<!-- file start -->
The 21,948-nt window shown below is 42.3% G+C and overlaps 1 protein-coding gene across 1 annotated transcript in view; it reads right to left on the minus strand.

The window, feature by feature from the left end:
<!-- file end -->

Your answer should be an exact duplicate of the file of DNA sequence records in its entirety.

The 21,948-nt window shown below is 42.3% G+C and overlaps 1 protein-coding gene across 1 annotated transcript in view; it reads right to left on the minus strand.

The window, feature by feature from the left end: